What do you mean by f|U? Is this f \ U?
Munkres "Analysis on Manifolds "P. 30 #5 asks: let f: X- > Y. Show that f is continuous if and only if for each x [in] X there is a neighborhood U of x such that flU is continuous. I can understand I think how to prove the condition is necessary. But since x is in U doesn't the condition state "f is continuous for all x in X?" (so why need to prove the condition is sufficient?)
Yes, that is how I would interpret f|U: "f restricted to U".
krcmd, the statement "f is continuous (on X) if and only if for each x [in] X there is a neighborhood U of x such that flU is continuous"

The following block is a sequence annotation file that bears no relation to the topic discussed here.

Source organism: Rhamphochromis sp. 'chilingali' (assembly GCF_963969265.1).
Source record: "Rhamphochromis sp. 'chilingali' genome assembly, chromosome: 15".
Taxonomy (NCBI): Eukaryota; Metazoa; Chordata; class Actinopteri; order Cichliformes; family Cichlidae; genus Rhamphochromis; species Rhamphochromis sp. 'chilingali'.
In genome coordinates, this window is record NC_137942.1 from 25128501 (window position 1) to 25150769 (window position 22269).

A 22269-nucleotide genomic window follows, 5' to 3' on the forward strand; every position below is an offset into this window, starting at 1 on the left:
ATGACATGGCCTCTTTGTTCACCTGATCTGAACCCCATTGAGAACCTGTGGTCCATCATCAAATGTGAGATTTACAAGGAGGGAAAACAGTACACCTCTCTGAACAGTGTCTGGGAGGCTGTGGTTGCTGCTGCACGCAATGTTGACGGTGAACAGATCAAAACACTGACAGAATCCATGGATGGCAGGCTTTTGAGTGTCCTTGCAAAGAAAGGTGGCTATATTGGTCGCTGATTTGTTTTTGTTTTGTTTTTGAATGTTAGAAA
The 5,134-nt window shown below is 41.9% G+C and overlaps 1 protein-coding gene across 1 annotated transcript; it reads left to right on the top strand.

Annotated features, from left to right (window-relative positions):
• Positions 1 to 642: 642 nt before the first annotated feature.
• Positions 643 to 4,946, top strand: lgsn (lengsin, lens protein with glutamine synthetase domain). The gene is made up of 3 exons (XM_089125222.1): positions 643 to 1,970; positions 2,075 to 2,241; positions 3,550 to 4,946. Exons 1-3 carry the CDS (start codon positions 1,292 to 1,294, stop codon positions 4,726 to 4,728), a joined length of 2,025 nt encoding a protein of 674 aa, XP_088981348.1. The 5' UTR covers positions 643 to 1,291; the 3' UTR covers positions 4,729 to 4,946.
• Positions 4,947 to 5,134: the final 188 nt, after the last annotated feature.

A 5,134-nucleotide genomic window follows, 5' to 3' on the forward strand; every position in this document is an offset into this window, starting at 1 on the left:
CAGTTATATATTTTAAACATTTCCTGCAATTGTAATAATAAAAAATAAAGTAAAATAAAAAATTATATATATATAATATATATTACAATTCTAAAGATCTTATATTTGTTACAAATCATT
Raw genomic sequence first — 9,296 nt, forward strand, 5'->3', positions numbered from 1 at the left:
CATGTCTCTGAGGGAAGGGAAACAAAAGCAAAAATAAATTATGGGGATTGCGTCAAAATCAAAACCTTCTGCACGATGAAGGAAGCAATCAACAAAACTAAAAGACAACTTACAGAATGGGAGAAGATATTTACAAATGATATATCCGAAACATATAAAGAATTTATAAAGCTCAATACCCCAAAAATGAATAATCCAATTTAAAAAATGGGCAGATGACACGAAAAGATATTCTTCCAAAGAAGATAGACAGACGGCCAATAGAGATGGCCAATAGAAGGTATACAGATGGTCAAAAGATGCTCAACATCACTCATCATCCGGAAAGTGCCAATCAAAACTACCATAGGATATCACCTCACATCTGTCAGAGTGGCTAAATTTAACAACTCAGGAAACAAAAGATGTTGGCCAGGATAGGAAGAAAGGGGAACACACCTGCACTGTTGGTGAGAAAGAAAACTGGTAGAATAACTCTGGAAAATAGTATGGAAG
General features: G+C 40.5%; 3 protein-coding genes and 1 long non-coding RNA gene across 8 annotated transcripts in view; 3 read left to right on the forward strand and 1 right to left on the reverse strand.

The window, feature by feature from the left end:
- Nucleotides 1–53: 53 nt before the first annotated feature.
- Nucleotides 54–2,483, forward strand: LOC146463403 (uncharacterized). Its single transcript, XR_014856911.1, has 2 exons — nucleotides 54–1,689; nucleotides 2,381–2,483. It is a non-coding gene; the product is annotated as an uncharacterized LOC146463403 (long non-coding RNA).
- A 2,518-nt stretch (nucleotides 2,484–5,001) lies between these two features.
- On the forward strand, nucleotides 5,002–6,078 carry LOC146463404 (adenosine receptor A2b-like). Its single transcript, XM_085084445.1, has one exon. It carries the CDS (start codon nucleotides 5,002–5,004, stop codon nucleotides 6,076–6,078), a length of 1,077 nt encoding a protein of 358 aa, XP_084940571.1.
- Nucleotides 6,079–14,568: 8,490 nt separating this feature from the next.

has, of course, two parts:
1) If, for each x in X, there is a neighborhood U of x such that f|U is continuous then f is continuous in X".
That is the "meat" of the theorem. And
2) If f is continuous in X, then there is a neighborhood U of x such that f|U is continuous".
Yes, this follows immediately from the fact that f is continuous on X. There is a technical detail to deal with: strictly speaking, "f|U" is a different function from f.
How is this reasoning? Form the union of all the open sets U within which f is continuous; the union U' is also open. X-U' consists of the boundary and the exterior of U'. Neither the boundary nor the exterior have any points with a neighborhood U where f is continuous. So X-U' is null, and X=U'
I still have the nagging feeling that I'm missing something very important here.